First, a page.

Sunday Organ Recital – Westminster Abbey

Jeremy Woodside, 28th June, 2015

I’ve been trying to get along to one of the Sunday organ recitals at Westminster Abbey for a while, as much for a way to see some of the abbey for free as to hear some wonderful music! While some of the recitals advertised in May focused on arrangements of popular orchestral repertoire, I was pleased to see that Jeremy Woodside’s program for the 28th showed off some more substantial pieces.

Opening with Eugène Gigout’s Grand choeur dialogué, Woodside showed himself to be a master of the Westminster organ. Passagework was equally expressive and technically secure, and the dialogue of the work’s title was created through striking use of stops. Keen to use the full force of the instrument at key points, Woodside nevertheless showed a command across its varied timbres, with particularly clear use of articulation.

A relatively contemporary work on the program, the Siciliano for a High Ceremony by Herbert Howells explored a sparser, meditative musical space that is often absent from organ recitals. Though perhaps not the greatest of pieces, it was subtly and delicately performed with rounded melodic lines drawing towards the climax.

Woodside concluded the performance with J.S. Bach’s Passacaglia and Fugue in C minor BWV 582. Whether due to a lack of preparation or a fault of the instrument, the Passacaglia was sloppy where both the Fugue and earlier Grand Choeur were at their strongest – a lack of attention to unity of voices resulted in a confusing rendition. Luckily, this was remedied in the Fugue, which showed an intrinsic understanding of Bach’s contrapuntal writing. Excellent technical facility and attention to the interrelationship of fugal voices and harmony produced an exhilarating rendition that used the Westminster space to full advantage.

Day 164 – March 13th – Wibb and Whist

It has been another long day with both a final group trip up to London for Wibb’s masterclass and the Hastingleigh whist night. I didn’t come away with any prizes in whist, but had a nice time.

Hopefully I’ll have more time to reflect on the masterclass tomorrow. We heard the entire Bach E minor sonata, and I really feel like I got a lot out of Wibb’s teaching on this piece. I also feel like I was noticing much more of the things that Wibb then commented on in the students’ playing.

Day 163 – March 12th – Lambs!

Spring in the woods

Spring in the woods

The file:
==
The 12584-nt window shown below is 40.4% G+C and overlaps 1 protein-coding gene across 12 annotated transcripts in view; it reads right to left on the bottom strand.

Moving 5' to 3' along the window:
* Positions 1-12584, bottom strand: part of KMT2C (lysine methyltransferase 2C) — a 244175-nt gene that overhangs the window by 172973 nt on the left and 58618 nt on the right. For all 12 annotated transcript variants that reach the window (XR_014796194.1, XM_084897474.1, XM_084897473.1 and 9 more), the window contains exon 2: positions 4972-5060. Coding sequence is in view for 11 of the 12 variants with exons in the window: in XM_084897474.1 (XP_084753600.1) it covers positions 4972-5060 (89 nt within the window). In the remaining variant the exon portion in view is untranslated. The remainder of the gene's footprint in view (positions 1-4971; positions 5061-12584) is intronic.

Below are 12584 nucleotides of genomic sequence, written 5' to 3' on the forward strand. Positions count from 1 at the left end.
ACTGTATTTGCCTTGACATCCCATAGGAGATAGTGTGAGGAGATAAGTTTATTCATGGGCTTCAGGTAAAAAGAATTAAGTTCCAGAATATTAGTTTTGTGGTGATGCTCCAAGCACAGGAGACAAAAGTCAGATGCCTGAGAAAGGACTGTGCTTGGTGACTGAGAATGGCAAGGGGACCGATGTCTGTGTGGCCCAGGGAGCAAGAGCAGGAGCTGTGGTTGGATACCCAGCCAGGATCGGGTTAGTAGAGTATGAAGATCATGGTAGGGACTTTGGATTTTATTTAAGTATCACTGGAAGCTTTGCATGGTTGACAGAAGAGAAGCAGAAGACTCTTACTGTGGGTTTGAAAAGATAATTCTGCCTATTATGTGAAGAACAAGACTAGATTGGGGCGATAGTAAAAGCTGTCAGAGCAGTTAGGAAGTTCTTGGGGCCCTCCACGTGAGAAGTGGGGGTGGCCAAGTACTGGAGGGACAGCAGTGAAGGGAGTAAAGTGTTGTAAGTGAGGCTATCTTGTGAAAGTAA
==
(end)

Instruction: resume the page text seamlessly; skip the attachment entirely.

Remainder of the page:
An extra day of grace due to cancelled class, I did a bit of relaxing and plenty of practice. In the afternoon I took myself off on a long walk down a path I haven’t explored before. It took me across the fields and through some lovely woodland, eventually joining up with the North Downs Way near Brabourne. Though I didn’t spot any daffodils (I think up on the hills it’s still a bit cold) but in the woods could see that things were starting to become very green.

On the way back I visited some of our farm’s lambs – suddenly there are so many! The oldest ones are already out in the field with their mums, and round in the barn there are pens full of them. With the window open, my practice has been accompanied by the call and answer of bleats for a few days now, but I was amazed to see just how quickly the numbers have multiplied. The lambs were gorgeous, white and fluffy with over-sized ears and feet. Most were full of energy, and already eagerly exploring both their new world and each other. For some of them, though, play was all a bit too much and a nap in the sun was more enticing.

DSCN6250I often find I have a really good practice day when class gets postponed, probably because all of a sudden the pressure is released and I can enjoy things a bit more. This morning, I returned to a technical exercise that has been frustrating me – Taffanel and Gaubert-style scales with mordants on the first and third semiquavers of the descents. I’m not sure whether it was the Altès mordant study I’ve been working on, or my greater relaxation, but the exercise has definitely improved. I’m playing it a lot faster, and most of the mordants are clean and correctly-placed – which just makes the errors more frustrating! If I slip up, I can feel my hands tense up in anticipation of another slip, exactly what I need not to do. Most of the problem areas are up in the third octave, where the trill fingerings aren’t second nature yet.